The Marketing (Business)-IT divide

January 3, 2008 at 6:50 pm Leave a comment

Today I’m going to spend some time talking about an area that I’ve always had an interest in – marketing. Why marketing? Well, one of my interests is in entrepreneurship, and one cannot succeed as an entrepreneur without honing their marketing skills. As an entrepreneur, I am constantly intrigued by the various ways in which I can market my business, which channels to use, how to create campaigns, how to track them, what metrics to track, how the consumer (the boss) is driving trends such as social media and Web 2.0 and how one can leverage these technologies and concepts to do what matters most in the end – provide the customer with a unique experience, because at the end of the day, that is what keeps the customer coming back.So I was talking to my friend on the phone yesterday who happens to work for a marketing firm and we were discussing some of the latest happenings in the marketing world and somehow the conversation came down to his frustrations with IT in his firm and how he wished that IT could be more agile and realize that marketing/creative cannot wait for months for them to implement the ideas that they come up with. He asked me if I’ve encountered this in other companies that I’ve consulted with, and if so, my thoughts on what I did to improve the process.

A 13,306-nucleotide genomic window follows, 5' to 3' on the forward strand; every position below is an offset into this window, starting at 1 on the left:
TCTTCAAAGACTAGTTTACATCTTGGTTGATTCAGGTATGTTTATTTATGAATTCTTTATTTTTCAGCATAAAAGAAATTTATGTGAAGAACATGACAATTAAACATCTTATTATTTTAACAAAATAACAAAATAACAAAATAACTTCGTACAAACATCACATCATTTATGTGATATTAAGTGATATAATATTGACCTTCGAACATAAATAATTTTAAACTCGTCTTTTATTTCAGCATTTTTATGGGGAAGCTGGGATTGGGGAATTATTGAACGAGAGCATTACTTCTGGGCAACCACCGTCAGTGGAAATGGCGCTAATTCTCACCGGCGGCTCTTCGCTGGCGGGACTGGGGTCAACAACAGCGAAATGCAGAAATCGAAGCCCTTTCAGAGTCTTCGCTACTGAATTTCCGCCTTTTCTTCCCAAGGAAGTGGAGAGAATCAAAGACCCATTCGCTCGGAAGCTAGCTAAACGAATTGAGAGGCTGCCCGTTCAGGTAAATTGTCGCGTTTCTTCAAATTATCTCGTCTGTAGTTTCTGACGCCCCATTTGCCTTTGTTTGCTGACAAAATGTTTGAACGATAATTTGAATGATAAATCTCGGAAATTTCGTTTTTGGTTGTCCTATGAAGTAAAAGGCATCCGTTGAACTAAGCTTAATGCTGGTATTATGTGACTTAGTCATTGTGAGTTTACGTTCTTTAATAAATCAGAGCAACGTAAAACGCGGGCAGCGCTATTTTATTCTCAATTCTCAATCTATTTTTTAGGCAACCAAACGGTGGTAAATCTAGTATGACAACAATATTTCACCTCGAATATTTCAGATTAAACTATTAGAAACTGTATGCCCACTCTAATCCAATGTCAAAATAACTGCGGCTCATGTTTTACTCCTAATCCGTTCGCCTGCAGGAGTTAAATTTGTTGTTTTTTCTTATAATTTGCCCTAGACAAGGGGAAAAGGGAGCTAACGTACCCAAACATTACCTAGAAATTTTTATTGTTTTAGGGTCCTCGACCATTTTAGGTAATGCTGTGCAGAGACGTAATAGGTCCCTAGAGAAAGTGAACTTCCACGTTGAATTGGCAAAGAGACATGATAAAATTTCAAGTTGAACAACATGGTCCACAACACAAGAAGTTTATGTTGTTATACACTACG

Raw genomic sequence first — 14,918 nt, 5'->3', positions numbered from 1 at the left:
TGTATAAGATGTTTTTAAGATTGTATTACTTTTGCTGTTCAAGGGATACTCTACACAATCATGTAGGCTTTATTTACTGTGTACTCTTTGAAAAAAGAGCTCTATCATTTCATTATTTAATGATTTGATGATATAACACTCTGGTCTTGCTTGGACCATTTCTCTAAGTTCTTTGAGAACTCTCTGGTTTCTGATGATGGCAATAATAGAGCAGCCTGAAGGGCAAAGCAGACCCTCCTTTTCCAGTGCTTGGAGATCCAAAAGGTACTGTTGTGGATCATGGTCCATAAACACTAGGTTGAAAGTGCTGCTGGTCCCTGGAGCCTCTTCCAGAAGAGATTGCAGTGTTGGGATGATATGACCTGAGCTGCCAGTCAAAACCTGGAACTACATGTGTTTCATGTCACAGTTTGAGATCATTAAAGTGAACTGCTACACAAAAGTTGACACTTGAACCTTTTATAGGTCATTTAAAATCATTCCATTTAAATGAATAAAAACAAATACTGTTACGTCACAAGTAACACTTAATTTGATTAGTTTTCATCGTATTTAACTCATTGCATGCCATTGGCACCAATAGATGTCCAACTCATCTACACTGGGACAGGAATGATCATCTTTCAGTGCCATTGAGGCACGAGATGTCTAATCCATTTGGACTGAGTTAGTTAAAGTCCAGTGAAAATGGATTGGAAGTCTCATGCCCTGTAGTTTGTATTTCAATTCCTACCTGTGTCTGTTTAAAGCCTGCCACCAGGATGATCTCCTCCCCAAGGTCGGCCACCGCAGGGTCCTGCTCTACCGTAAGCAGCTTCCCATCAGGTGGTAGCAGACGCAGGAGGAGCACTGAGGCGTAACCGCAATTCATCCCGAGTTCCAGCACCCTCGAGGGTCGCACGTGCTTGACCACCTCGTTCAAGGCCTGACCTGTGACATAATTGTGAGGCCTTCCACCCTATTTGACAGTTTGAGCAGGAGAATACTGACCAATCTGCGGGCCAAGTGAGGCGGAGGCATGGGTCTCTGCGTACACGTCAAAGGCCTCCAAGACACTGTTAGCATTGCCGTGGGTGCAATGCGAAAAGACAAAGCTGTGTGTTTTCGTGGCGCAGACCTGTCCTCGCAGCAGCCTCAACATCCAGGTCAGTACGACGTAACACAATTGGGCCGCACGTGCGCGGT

The marketing-IT divide is akin to the business-IT divide that I see in many companies. The primary causes of the rift are three fold in my opinion:

  • Vision – Sometimes, it is a matter of interpreting company priorities differently. Marketing/Creative are focused on creating brands and acquiring new customers, whereas IT is focused on what technologies, how to build, test and deploy. Each thinks that their division is the one impacting the top and bottom line. Without marketing/creative generated ideas, the company cannot grow their revenues. Without IT it is hard to execute those high level thoughts that the marketing/creative teams come up with. As a result, each division has their own priorities, road maps and their own funding models. This results in marketing/creative and IT not being equal partners. In addition, some executives see IT as a cost center, although in marketing, this is less prevalent, since most marketing agencies realize that marketing is driven by technology.